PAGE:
Spicy garlic edamame

By Wendy Andresen | Sep 25, 2019
Photo by: Wendy Andresen

I got so excited when I found fresh edamame at the farmers’ market this week. A local restaurant has been serving these lately, and I’ve developed a shameless craving for them. I know it’s rude to brag, but I think my recipe has theirs beat. Truthfully, I love anything I can eat with my fingers, and what other kind of snack can top edamame for nutritional benefits and just plain fun eating?

Snipping off the ends of the pods helps get the flavor inside and makes them easier to open, but if you’re pressed for time you can skip this step. If you choose to use frozen edamame, cook them in boiling water for 1 minute before proceeding. I understand that the correct way to eat edamame is to split the pod open along the side and daintily pop out the beans, but I much prefer eating them end-on, squeezing the beans out the end with my teeth while simultaneously scraping off all the yummy seasonings. It seems a shame to leave all that good stuff behind along with the empty shells.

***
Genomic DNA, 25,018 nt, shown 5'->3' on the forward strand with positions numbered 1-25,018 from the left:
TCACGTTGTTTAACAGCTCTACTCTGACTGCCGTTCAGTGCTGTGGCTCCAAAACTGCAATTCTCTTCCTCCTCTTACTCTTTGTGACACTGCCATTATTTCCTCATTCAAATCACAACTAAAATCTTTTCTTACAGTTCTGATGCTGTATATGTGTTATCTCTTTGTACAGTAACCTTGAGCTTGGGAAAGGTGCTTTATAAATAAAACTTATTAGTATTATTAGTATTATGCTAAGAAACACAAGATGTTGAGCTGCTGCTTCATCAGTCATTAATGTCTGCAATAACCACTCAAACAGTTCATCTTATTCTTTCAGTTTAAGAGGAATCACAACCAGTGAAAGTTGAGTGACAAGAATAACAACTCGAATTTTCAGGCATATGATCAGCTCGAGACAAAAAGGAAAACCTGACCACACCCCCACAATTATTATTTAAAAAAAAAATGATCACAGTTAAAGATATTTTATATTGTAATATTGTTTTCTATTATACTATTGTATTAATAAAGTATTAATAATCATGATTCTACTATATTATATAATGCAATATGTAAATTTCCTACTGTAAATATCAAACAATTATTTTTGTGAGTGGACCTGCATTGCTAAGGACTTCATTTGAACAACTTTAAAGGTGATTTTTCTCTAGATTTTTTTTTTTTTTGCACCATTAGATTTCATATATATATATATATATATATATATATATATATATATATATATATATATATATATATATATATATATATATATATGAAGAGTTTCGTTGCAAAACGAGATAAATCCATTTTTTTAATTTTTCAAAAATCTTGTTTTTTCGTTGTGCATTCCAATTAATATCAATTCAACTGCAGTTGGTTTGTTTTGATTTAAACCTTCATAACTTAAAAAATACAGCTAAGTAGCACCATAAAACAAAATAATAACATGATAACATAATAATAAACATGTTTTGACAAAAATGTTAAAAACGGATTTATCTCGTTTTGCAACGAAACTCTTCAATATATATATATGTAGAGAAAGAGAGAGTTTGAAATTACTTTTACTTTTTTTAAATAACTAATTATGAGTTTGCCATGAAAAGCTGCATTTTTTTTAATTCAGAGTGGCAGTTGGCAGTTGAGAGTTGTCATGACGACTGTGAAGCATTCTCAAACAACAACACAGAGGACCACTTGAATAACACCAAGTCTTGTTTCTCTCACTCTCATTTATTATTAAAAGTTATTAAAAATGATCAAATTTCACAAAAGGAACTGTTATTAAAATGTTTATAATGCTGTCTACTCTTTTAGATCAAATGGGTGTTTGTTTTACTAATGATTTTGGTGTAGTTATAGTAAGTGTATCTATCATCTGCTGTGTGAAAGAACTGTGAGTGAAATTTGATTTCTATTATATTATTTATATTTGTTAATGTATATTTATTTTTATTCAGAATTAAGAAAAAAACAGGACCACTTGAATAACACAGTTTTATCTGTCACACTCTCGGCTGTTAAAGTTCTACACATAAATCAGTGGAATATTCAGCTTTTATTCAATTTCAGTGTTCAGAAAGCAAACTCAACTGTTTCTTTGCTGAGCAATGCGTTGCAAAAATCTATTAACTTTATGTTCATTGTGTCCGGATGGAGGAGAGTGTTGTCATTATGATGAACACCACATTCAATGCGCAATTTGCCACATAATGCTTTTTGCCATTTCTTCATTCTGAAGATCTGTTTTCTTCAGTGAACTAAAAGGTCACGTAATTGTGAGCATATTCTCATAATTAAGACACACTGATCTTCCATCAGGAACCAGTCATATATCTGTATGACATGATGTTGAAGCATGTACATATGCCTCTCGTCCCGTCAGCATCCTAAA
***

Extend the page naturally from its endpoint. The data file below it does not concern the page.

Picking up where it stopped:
While you’re at it, why not have some corn on the cob for dinner, too, to make a perfectly glorious mess of your face and hands.

Ingredients:

1 pound fresh edamame in the pods

2 Tbsp. toasted sesame oil

3 cloves garlic

1/4 tsp. red pepper flakes

1/4 cup water

2 Tbsp. soy sauce or liquid aminos (my favorite)

Coarse salt to taste (such as Maldon)

Directions:

1. Rinse the edamame and drain them well.

2. Snip off the ends of the pods using scissors.

3. Place the garlic cloves on your cutting board, cover them with a piece of plastic wrap, and smash them to a pulp with a rolling pin or mallet. Then remove the plastic and slice through the garlic a few times with your chef’s knife. Of course you could just use a garlic press instead, but you’d be missing the opportunity to beat something to smithereens.

4. Place the edamame in a sauté pan with the sesame oil, garlic and red pepper flakes and cook on medium heat until some of the pods develop scorched spots, about 7 minutes.

5. Add the water and soy sauce. Cover the pan and cook for 5 minutes. Then remove the lid and continue cooking until the liquid has evaporated, about another 5 minutes. Taste one of the beans. They should be tender by now, but if not, add another splash of water and cook for another minute or two.

6. Serve with an additional sprinkle of coarse salt if desired. That’s traditional.

Comments (0)
If you wish to comment, please login.